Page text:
Methods: A randomized, parallel group, multi-centre study was undertaken on 279 patients with HF and who had experienced an episode of worsening HF with increased BNP concentration. The control group (n=132) was treated according to HF guidelines and in the BNP-guided group (n=147) the HF treatment algorithm goal was to reduce BNP concentration to < 150 ng/L in patients < 75 years and <300 ng/L in patients > 75 years (Paper I), and to define the optimal percentage decrease in BNP and at what point during the follow-up to apply the definition (Paper II). To compare the BNP-guided group with the conventional HF treated group (Paper I), and responders and non-responders (Paper II) regarding HR-QoL measured with Short Form 36 (SF-36) at study start and at study end (Paper III) and to evaluate if age or HF duration influenced the HF outcomes and the influence of BNP on age and HF duration (Paper IV).

Results: The primary outcome (mortality, hospitalisation and worsening HF) was not improved by BNP-guided HF treatment compared to conventional HF treatment or in any of the secondary outcome variables (Paper I). Applying a BNP decrease of at least 40 percent in week 16 (compared to study start) and/or a BNP<300 ng/L demonstrated the best risk reduction for cardiovascular mortality, by 78 percent and 89 percent respectively for HF mortality (Paper II). The HR-QoL improved in four domains in the BNP-guided group and in the control group in six of eight domains; however there were no significant differences between the groups (Paper III). For responders the within group analysis showed improvement in four domains compared to the non-responders that improved in one domain; however there were no significant differences between the two groups. There were improvements in HR-QoL in all four groups (Paper III). Age did not influence outcome but HF duration did. HF duration was divided into three groups: HF duration less than 1 year (group 1), 1-5 years (group 2) and >5 years (group 3). A 1.65-fold increased risk could be demonstrated in those with HF duration of more than five years compared to patients with short HF duration. The BNP concentration was increased with increased age, and there was a better response regarding BNP decrease in NP-guiding in patients with short HF duration, independent of age (Paper IV).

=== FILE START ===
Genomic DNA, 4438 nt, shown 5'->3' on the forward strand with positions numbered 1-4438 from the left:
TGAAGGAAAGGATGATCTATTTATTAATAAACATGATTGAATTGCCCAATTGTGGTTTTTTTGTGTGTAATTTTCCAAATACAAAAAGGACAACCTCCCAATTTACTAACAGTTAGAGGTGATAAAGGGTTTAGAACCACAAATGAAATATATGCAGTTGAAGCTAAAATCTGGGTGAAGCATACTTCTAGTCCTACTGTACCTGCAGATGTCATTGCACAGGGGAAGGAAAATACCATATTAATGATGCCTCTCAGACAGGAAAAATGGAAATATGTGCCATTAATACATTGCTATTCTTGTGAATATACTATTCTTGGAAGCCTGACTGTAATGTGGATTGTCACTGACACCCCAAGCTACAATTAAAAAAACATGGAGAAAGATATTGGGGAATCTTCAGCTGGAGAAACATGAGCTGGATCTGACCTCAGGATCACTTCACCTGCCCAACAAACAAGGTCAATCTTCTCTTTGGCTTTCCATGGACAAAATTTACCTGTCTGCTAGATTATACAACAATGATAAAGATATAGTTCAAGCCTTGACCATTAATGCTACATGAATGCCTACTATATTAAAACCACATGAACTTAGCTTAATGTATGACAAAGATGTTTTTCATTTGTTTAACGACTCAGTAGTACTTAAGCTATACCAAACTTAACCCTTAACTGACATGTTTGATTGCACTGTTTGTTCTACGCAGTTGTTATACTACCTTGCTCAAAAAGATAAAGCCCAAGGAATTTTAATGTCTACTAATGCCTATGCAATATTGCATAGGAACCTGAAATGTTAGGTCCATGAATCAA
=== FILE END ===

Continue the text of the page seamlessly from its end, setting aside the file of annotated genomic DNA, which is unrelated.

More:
Conclusions: There were no significant differences between BNP-guided HF treatment group and the group with conventional HF treatment as regards mortality, hospitalisation or HR-QoL. The responders to HF treatment showed a significantly better outcome in mortality and hospitalisation compared to non-responders but no significant differences in HR-QoL. The duration of HF might be an important factor to consider in HF treatment by BNP-guiding in the future.

Place, publisher, year, edition, pages
Linköping: Linköping University Electronic Press, 2016. 123 p.
Series
Linköping University Medical Dissertations, ISSN 0345-0082 ; 1499
Keyword
Heart failure, Biomarker, B-type natriuretic peptide, Heart failure treatment, B-type Natriuretic Peptide guided heart failure treatment, Responders, Health-related quality of life, Heart failure duration, Outcomes
National Category
Cardiac and Cardiovascular Systems
Identifiers
urn:nbn:se:liu:diva-124560 (URN)10.3384/diss.diva-124560 (DOI)978-91-7685-869-1 (Print) (ISBN)
Public defence
2016-03-04, Belladonna, Campus US, Linköping, 09:00 (Swedish)
Opponent
Supervisors
Funder
Swedish Heart Lung Foundation
Available from: 2016-02-03 Created: 2016-02-03 Last updated: 2016-02-09Bibliographically approved

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Dahlström, UlfAlehagen, Urban
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Division of Cardiovascular MedicineFaculty of Medicine and Health SciencesDepartment of Cardiology in LinköpingDepartment of Cardiology in Linköping